New York (CNN) -- New York's Commission on Public Integrity is charging Gov. David Paterson with an ethics violation for accepting free tickets to the first game of last year's World Series, the commission said Wednesday.
Paterson violated the state's restriction on gifts for public officials in October when he sought free tickets to the game in Yankee Stadium between the New York Yankees and the Philadelphia Phillies, the commission said. The commission also said Paterson lied under oath about intending to pay for the tickets.
The governor's office said it was reviewing the commission's findings.
"Governor Paterson maintains his innocence and intends to challenge the findings of the commission both with respect to the law and the facts," the office said.
"The governor takes this matter very seriously and intends to fully cooperate with any further inquiries or investigations, but believes the commission has acted unfairly in this matter."
The governor could face an $80,000 fine for violating the state's gift ban for public officials and up to $10,000 if he is found to have used his official position to secure unwarranted privileges.
The commission has asked New York Attorney General Andrew Cuomo and the Albany County district attorney to investigate whether Paterson or "anyone else" committed a crime during the governor's interview with the commission and by causing a check to be back-dated.
Paterson, who announced last week that he would not run for election to a full term, has faced controversy since news reports charged that his aide was involved in a domestic violence incident with a woman and that state police later allegedly pressured her to keep quiet.
The aide, David Johnson, has been suspended without pay.
Paterson has asked Cuomo, a possible contender for the governor's office, to investigate the matter.
Johnson was among the four guests who attended the October 28 game with Paterson, the Commission on Public Integrity said. He also was involved in obtaining the tickets, which cost $425 a piece, from the Yankees, the commission said in its notice of reasonable cause.
According to the commission, the governor testified that he decided he should attend Game One of the World Series and directed Johnson to get tickets from the Yankees. The governor told his aide that the request should include tickets for his son, Alex, and his son's friend.
Johnson then told the governor's scheduler, Matthew Nelson, to contact the Yankees about five or six tickets. Johnson said Paterson would be attending in a "ceremonial capacity."
Based on Johnson's representation, the commission said, "the Yankees did not expect payment for any tickets because the tickets were for official business." They had requested a letter from the governor's counsel confirming that, and the counsel had sent a letter saying so, the commission said. The Yankees said they require such confirmation or payment when public officials request tickets, the commission said.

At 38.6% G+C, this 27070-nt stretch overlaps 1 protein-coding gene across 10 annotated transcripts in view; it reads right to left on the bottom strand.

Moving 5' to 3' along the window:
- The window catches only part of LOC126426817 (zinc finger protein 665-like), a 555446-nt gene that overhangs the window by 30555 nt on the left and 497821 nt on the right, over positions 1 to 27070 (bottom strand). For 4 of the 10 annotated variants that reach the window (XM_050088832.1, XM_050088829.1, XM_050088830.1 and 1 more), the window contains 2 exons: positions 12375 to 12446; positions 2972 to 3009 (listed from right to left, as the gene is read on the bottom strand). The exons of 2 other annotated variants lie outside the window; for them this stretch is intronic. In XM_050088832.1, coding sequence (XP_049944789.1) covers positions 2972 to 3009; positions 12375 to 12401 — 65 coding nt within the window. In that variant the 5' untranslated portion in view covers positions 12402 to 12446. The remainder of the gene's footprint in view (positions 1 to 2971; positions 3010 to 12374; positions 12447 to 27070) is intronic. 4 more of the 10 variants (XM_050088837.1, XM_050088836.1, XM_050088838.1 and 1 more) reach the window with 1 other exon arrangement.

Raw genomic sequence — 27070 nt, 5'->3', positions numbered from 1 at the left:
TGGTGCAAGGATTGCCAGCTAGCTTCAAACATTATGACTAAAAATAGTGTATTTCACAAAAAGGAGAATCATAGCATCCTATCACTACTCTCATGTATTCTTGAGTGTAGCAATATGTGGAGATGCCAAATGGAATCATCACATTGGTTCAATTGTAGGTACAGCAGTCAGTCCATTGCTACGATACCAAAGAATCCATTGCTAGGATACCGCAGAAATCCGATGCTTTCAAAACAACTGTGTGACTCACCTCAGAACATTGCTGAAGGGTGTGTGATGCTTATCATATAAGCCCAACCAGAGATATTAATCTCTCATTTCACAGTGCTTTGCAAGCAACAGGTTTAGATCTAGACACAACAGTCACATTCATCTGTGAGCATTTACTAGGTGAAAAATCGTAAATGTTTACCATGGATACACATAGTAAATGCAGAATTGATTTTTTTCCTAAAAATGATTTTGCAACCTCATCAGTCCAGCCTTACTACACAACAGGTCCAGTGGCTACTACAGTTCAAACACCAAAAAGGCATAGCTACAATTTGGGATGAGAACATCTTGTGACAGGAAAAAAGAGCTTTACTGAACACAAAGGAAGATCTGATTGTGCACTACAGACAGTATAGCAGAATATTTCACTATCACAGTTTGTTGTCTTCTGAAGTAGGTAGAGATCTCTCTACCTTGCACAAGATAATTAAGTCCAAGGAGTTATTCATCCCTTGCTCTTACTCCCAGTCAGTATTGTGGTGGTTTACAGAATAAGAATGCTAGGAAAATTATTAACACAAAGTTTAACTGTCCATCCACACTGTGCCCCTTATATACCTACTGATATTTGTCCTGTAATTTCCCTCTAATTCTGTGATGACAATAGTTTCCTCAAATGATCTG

However, the commission said, the governor did not participate in opening ceremonies for the game and was not announced to the crowd. He also did not meet with first lady Michelle Obama and Vice President Joe Biden's wife, Jill Biden, who attended the game, or members of the Yankees organization, the commission said.
In testimony, the governor said he always intended to pay for the tickets for his son and his son's friend. He said he had taken a check to the game for the tickets, filling out the date and the $850 but leaving the payee section blank.
"While he had no opportunity to pay while at the stadium, the governor testified that he gave the check to Johnson and asked him to send the check to the Yankees," the commission said.
However, the commission said that it had compared the handwriting on the check with that of the governor's handwriting on other documents and that the governor did not write the check sent to the Yankees.
"The handwriting on the check that Johnson forwarded to the Yankees as payment for his ticket to Game One reveals that the same person who wrote and signed the governor's check also wrote and signed Johnson's check," the commission said.
The check Paterson said he wrote is dated October 27, the day before Game One, the commission said, although the governor said he had written the check on the day of the game.
In its notice of of reasonable cause, the commission also cited testimony from the governor's communications director, Peter Kauffmann, whom a New York Post reporter had asked about payment for the tickets.
Kauffmann said that he had discussed the game several times with Paterson and Johnson and that the governor indicated to him that Yankees President Randy Levine, a law school classmate of Paterson's, had invited Paterson to the game, the commission said.
"During this conversation, the governor said nothing to Kauffmann about his intention to pay for the tickets for his son or his son's friend, nor did the governor mention anything about having previously written a check for $850 and giving it to Johnson as payment to the Yankees," the commission said.
The reporter later told Kauffmann that the Yankees disputed Paterson's account, saying Levine had never invited the governor to the game, the commission said.
Kauffmann confronted the governor, who "then conceded to Kauffmann that Levine had not explicitly invited him to Game One," the commission said.
The commission also said the governor and his son attended last year's Opening Day at Yankee Stadium and at Citi Field, where the New York Mets play.
"The governor testified that he did not pay for his ticket or his son's ticket" for either event, the commission said.